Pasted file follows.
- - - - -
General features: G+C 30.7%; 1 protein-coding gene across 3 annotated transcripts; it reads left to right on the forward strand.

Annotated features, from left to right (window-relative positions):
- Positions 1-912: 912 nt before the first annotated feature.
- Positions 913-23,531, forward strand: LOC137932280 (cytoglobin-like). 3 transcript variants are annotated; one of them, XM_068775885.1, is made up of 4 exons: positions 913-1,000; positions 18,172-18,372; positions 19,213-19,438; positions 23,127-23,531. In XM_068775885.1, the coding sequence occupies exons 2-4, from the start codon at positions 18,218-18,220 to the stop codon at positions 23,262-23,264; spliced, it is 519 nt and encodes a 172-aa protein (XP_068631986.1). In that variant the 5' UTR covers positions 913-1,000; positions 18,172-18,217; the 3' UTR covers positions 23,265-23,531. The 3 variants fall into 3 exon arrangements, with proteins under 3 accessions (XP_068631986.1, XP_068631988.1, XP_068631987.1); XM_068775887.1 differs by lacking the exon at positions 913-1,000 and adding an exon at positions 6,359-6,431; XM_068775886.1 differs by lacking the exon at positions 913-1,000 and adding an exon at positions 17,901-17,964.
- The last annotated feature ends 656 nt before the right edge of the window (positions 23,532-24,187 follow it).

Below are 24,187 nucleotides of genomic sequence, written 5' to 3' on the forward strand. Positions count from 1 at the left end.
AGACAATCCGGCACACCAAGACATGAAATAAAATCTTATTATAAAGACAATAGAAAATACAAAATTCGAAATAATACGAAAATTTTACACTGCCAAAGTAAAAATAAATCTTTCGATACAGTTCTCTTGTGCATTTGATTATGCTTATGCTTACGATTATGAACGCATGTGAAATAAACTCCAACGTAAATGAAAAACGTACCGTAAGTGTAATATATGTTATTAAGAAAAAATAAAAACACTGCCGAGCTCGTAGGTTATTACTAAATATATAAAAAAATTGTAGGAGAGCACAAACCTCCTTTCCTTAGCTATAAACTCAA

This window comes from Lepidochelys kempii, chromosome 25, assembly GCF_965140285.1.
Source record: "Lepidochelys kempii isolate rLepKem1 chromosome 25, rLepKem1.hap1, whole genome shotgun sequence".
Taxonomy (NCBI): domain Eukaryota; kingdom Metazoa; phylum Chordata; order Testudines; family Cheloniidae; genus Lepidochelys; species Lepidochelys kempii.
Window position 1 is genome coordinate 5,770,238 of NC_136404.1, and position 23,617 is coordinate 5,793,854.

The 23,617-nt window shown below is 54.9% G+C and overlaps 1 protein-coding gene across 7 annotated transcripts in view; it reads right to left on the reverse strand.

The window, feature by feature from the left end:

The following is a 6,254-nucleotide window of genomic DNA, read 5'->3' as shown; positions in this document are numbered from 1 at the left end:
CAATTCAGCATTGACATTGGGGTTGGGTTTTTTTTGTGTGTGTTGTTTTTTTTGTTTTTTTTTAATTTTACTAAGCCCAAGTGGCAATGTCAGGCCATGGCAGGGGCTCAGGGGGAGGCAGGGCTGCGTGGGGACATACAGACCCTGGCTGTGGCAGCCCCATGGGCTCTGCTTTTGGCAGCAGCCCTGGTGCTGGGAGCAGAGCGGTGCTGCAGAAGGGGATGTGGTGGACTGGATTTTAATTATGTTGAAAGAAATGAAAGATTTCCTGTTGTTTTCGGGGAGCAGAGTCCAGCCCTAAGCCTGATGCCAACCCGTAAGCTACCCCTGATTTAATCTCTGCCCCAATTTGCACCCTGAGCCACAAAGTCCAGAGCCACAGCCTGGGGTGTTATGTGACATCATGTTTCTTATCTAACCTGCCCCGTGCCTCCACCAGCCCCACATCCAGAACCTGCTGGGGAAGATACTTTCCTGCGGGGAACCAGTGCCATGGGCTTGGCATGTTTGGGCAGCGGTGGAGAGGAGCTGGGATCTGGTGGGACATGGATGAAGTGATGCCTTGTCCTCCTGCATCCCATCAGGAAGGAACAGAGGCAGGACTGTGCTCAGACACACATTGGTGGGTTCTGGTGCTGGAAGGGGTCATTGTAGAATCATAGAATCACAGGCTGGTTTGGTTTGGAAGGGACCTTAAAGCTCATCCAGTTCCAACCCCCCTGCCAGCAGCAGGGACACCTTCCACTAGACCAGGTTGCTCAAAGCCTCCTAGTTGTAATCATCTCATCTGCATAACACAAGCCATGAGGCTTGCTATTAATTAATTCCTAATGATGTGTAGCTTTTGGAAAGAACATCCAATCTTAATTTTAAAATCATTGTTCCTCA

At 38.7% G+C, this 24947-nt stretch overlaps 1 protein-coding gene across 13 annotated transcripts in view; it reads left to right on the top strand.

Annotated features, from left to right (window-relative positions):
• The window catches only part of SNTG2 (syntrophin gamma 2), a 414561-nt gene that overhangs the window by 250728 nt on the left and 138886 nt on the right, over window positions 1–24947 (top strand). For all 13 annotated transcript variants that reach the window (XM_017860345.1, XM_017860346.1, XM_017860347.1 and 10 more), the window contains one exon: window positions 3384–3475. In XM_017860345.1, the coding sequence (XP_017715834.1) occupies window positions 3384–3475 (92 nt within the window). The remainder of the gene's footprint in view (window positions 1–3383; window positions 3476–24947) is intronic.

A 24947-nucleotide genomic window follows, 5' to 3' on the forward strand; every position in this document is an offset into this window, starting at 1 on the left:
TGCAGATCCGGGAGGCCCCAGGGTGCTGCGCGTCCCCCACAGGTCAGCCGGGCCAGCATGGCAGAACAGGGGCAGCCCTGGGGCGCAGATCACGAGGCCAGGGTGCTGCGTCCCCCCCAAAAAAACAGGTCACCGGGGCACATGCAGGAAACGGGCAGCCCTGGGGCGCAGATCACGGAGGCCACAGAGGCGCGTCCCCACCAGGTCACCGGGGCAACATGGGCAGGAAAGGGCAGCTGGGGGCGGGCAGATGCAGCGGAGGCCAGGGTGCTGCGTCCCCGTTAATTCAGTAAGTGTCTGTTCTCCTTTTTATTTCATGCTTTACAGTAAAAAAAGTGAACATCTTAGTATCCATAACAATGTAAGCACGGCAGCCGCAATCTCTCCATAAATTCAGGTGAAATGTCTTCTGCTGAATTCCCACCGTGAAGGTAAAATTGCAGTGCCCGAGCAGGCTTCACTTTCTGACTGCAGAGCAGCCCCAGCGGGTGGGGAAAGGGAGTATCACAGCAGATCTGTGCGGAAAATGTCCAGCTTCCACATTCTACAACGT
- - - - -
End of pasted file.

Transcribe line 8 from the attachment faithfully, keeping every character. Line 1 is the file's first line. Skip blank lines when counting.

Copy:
This window comes from Lepidochelys kempii, chromosome 25, assembly GCF_965140285.1.